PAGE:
Three years from now, post the next World Cup, we may look back at this intriguing mid-week match in Lyon as the day the All Blacks revealed their next generation.
Between now and then, no doubt some involved will come and go. Others will emerge from the conveyor belt, too.
But for the majority of this young, inexperienced group who found a way to hang on against a tenacious French XV, this was just as much about 2020 as it was the here and now.
Lima Sopoaga, Tawera Kerr-Barlow, Liam Squire, Patrick Tuipulotu and Nathan Harris aside, none of the starting side are established All Blacks. Six in the squad made their debuts.
Seeing Ngani Laumape and Jack Goodhue, a perfectly complementary midfield pairing, largely nail their chance evokes thoughts of them progressing together alongside Anton Lienert-Brown, with Sonny Bill Williams and Ryan Crotty both likely to exit post-2019.
Young playmaker Richie Mo'unga looked calm and assured off the bench; dynamic hooker Asafo Aumua banked valuable pressure-cooker minutes, even if he did miss the mark with one lineout throw. David Havili, from fullback, scrambled well. Atu Moli also began his transition to covering both sides of the scrum.
All Blacks coach Steve Hansen went through much of his forward pack, shelling out praise to Jeff Toomaga-Allen, Harris, Ardie Savea, locking partners Dominic Bird and Tuipulotu; Tim Perry who played at 80 per cent with a damaged hamstring, and captain Luke Whitelock.
On the back of the opening Barbarians fixture at Twickenham, most of these relative rookies have now had two cracks on this tour; two chances to find their feet. And most were better second time around.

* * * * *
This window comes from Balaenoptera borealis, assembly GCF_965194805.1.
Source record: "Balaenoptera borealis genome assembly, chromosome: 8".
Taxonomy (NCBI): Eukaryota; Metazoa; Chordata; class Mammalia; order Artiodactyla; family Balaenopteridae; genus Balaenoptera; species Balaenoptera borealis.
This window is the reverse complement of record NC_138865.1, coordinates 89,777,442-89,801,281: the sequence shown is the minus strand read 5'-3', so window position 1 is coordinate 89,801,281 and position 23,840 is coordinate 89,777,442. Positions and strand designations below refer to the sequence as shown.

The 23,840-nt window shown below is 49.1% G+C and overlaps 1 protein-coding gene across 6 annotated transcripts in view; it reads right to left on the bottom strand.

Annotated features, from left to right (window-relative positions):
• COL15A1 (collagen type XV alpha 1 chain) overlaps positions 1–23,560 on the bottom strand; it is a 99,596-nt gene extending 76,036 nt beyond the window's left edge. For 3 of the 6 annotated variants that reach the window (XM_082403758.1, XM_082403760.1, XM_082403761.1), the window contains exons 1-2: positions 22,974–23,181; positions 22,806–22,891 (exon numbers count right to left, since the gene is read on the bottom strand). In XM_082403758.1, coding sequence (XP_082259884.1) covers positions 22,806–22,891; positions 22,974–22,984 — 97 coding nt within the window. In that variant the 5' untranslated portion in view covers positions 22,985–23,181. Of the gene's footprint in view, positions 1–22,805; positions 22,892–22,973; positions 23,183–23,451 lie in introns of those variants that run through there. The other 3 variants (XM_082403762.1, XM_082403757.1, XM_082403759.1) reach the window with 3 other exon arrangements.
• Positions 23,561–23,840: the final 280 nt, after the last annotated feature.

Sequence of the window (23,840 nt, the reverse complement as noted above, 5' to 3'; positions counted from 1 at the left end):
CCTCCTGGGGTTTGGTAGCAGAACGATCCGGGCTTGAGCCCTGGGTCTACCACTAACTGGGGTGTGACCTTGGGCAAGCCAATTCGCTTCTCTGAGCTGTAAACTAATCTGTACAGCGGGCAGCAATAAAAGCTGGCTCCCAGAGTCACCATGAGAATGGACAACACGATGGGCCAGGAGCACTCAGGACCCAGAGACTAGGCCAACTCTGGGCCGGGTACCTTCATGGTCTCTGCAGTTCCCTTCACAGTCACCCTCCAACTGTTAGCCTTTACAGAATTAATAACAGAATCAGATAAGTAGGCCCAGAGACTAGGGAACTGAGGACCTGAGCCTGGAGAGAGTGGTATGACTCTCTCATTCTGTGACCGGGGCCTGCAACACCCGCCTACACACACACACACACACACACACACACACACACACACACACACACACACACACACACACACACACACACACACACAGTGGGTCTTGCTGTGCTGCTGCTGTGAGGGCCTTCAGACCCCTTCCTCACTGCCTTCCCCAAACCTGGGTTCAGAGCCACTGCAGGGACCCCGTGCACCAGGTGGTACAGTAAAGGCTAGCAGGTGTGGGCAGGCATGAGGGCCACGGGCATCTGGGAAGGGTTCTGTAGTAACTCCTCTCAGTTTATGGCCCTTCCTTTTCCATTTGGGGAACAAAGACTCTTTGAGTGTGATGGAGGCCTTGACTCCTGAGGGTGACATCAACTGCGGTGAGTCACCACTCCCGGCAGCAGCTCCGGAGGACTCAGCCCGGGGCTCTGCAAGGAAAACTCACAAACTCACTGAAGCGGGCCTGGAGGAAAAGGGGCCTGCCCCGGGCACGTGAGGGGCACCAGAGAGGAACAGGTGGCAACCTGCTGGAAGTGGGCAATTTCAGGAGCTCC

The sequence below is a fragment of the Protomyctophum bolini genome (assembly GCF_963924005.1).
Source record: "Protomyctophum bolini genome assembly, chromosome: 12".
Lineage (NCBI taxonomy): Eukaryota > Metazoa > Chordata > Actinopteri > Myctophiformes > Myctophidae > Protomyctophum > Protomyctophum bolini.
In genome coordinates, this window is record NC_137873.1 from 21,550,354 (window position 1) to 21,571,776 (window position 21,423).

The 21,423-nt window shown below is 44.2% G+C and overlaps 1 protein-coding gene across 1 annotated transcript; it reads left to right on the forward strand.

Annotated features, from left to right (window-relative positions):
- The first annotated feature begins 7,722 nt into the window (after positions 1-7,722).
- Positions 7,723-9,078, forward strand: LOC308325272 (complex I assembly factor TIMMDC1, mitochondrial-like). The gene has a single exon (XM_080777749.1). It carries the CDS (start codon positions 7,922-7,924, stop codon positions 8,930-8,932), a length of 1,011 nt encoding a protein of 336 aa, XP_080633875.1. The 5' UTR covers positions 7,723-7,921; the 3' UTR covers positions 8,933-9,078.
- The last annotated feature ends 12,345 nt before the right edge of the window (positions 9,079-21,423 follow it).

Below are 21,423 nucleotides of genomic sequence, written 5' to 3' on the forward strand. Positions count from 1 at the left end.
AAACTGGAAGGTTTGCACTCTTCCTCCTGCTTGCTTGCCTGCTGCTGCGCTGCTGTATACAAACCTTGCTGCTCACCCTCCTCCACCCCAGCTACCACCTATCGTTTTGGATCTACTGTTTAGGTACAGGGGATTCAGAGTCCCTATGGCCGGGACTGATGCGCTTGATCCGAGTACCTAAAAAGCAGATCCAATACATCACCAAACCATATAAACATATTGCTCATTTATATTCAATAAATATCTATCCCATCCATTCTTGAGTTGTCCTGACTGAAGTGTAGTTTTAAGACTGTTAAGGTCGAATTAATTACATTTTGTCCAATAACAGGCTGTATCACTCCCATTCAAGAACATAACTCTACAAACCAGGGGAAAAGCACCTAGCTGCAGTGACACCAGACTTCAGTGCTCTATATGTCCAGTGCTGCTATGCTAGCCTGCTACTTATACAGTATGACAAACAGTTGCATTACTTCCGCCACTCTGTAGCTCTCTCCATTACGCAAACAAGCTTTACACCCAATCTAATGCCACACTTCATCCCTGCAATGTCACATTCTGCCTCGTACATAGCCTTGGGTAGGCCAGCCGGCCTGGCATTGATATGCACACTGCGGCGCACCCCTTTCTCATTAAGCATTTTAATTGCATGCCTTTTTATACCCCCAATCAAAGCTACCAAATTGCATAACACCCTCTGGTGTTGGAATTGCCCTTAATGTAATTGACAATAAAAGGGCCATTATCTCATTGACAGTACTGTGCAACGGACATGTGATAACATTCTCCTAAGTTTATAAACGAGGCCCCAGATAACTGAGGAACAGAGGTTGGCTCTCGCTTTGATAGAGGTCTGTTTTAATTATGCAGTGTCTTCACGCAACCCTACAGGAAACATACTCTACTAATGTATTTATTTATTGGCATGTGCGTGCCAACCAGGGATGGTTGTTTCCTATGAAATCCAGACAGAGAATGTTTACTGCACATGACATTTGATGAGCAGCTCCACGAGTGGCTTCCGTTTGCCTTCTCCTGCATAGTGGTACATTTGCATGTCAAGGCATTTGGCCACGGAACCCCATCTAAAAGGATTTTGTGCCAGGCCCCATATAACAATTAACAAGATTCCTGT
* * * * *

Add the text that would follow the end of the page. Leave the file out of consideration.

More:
They were put under serious pressure from the French and their near 60,000 vocal fans. They made mistakes, but regrouped and responded, and will be better for the experience.
Look to the final scrum where Moli, Ofa Tu'ungafasi and Aumua, supported by the pack in behind, demolished their French counterparts in a defining moment as evidence of the depth the All Blacks are building before our eyes.
On that front, Hansen gave scrum guru Mike Cron another pat on the back.
"He's turned Ofa into one of the best tightheads going around at the moment," Hansen said.
"Atu has been a tighthead all his career and after a short period of time, we've got him going well on the loosehead. Asafo coming on and being part of that scrum too they'll take that away with them and allow them to grow. The confidence it will give some of those guys you can't buy that."
Any pinnacle event, particularly World Cups, bring a flood of retirements and departures to offshore riches.
It's now commonplace, but the All Blacks have become masters at future proofing this team. This match was a rare, well planned, executed example of it happening all at once.
"Everybody did what we asked them to do and enhanced their reputations," Hansen said.
"To be able to get what we got with as good a polish justifies having 43 people here so we can prepare some younger men not only for tomorrow but even beyond that.
"There's a lot of talk about 2019, but some of these guys may not get their opportunity really until after that. Yes, there was a lot of talk about the money side of it and that's a bonus because we need the money to try and keep our players. But the biggest bonus was these guys got to play two games."
The big dogs will return for the final two tests, starting in Edinburgh this weekend. But this group is now nipping at their heels, awaiting future opportunities.
As for the French, they deserve praise for their part over the past 10 days. Around 30,000 turned up to witness the French Barbarians roll New Zealand Maori in Bordeaux; 80,000 jammed Stade de France in Paris, and then in Lyon we had a frenzied test match atmosphere.
Rugby is alive and well here, even if the national team isn't the best representation.
"Giving the young players they have a crack is exciting but you've got to be able to play every week too," Hansen said.
"If I was involved with French rugby I'd want to know all my good players were playing every weekend and not having foreigners take their spot."